Saturday, March 26, 2016

What the Hell are the Koch Brothers Up To Now?: Taking Aim at Tax Credits for Films

WSJ reports:
More than a year before Friday’s “Batman v Superman: Dawn of Justice” was scheduled to hit theaters, a Michigan lobbyist backed by the billionaire Koch brothers was already giving the superhero epic a bad review.

The main objection of Annie Patnaude, deputy state director for the Michigan office of Americans for Prosperity, was the $35 million in tax credits given to the movie for filming in the state. “It’s Batman versus Superman, versus road repairs, income-tax relief or any number of other priorities for Michigan families and businesses,” said Ms. Patnaude. About four months later, state legislators killed the tax-credit program.

It was another victory for Americans for Prosperity, the free-market political-advocacy group backed by conservative billionaire brothers Charles and David Koch. The industrialists’ network of Americans for Prosperity staff and supporters across the country are keeping busy, taking aim at the film tax credits that have revamped how Hollywood does business.

This is an odd policy position for the so-called libertarian brothers to be focusing on.

For sure, governments shouldn't be picking favorite industries via tax credits or anything else. On the other hand,  a tax credit is a tax cut and there is nothing wrong with tax cuts. Thus, film tax credits are a mixed bag, not all good, but not all bad.

You would think the brothers would focus resources on tax cuts for all of us rather than bitching about the film industry cuts.



  1. The Michigan Film and Digital Media Incentive was signed into law on April 7, 2008, by Governor Jennifer M. Granholm(D). The legislation included Public Acts 74 through 87 of 2008. Introduced for the purpose of workforce and infrastructure development, a refundable or transferable tax incentive focuses on film, television and digital media production in the state of Michigan. The pre-2012 enactment of the film incentive, included a 40-percent subsidy for covered personnel expenditures, with an additional two-percent available for projects produced in Michigan's 103 core communities. Above the line personnel, directors, writers, producers etc., were eligible for a 40% credit on salaries regardless of Michigan residency. Below the line personnel, film industry craftsmen, technicians and engineers received a 40% credit if they were Michigan residents, or 30% for nonresidents. Capped at $20 million annually, the construction industry also benefited with a 25-percent subsidy for capital improvements, on the creation of new film-industry related facilities. The workforce development incentive also provided a Film and Digital Media Job Training Tax Credit, of 50-percent, for on the job training expenses of Michigan residents.[28]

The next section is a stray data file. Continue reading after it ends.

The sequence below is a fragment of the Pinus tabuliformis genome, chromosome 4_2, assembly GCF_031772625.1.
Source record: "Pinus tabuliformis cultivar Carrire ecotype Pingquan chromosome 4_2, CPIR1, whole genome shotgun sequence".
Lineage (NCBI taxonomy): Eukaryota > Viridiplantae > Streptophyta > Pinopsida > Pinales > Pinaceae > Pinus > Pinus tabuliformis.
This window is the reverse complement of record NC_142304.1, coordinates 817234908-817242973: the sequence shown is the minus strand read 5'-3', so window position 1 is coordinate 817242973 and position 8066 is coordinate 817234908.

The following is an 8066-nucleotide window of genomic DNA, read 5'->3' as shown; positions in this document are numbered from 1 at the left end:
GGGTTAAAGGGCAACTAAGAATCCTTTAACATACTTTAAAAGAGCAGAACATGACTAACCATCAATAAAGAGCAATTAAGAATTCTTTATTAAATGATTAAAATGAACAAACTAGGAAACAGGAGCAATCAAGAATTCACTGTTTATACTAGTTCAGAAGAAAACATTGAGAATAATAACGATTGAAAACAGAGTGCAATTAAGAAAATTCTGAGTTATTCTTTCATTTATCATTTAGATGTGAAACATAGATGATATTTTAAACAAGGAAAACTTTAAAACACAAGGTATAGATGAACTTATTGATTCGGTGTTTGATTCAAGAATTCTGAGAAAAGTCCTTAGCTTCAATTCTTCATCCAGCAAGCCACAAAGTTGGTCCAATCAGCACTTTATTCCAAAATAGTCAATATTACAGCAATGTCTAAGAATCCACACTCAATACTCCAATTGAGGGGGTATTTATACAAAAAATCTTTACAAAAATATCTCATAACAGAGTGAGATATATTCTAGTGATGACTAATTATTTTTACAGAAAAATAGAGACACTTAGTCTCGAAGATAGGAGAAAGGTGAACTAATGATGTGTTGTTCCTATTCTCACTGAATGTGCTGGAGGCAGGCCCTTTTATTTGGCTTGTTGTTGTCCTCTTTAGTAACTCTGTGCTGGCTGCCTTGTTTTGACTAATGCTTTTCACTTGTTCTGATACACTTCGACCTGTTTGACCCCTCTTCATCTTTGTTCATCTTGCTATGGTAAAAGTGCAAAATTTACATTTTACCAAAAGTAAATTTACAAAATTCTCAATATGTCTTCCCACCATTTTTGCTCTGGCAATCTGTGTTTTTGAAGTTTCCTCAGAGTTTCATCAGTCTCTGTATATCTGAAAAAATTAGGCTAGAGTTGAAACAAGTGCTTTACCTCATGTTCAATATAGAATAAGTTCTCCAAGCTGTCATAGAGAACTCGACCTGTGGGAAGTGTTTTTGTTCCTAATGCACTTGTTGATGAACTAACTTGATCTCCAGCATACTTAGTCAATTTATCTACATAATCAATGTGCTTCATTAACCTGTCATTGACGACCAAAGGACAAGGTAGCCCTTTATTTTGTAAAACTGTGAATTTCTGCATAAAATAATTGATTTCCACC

Of the 35 states that provide film industry incentives, 13 were considered competitive in 2008, Michigan became one of the top 3 competitors with New Mexico and Louisiana in this group. In 2008, Michigan film industry expenditures grossed $125 million, up from $2 million in 2007, creating an estimated 2800 jobs with incentive outlays of $47,992,000.00.

  2. Bob, the passage you cited uses "subsidy" and "credit" interchangeably, but from a libertarian standpoint they are ethical opposites. No wonder libertarians are split on this issue!

    1. I have no technical expertise on the issue, but the debates about the program on the radio spoke of credits and actual payouts/subsidies.

  3. Libertarian theory question - I'm trying to register a domain, but the name I want is already taken. Some pimple faced geek bought the name and parked the domain. I imagine he is trying to sell it for profit. Does this guy have legitimate claim ownership of the domain I covet in a libertarian society? He has done nothing with this domain. It is as if the domain never existed. He didn't technically purchase the domain, rather created it and paid for the registration. Could I "homestead" this web domain in a libertarian society? How does this situation differ from real land (if it does)?

  4. Like our beloved Instapundit, I too am against the film tax credits. Primarily for the reason that the Leftist hypocrites in Hollywood think eberyone should be paying more taxes (except them, of course).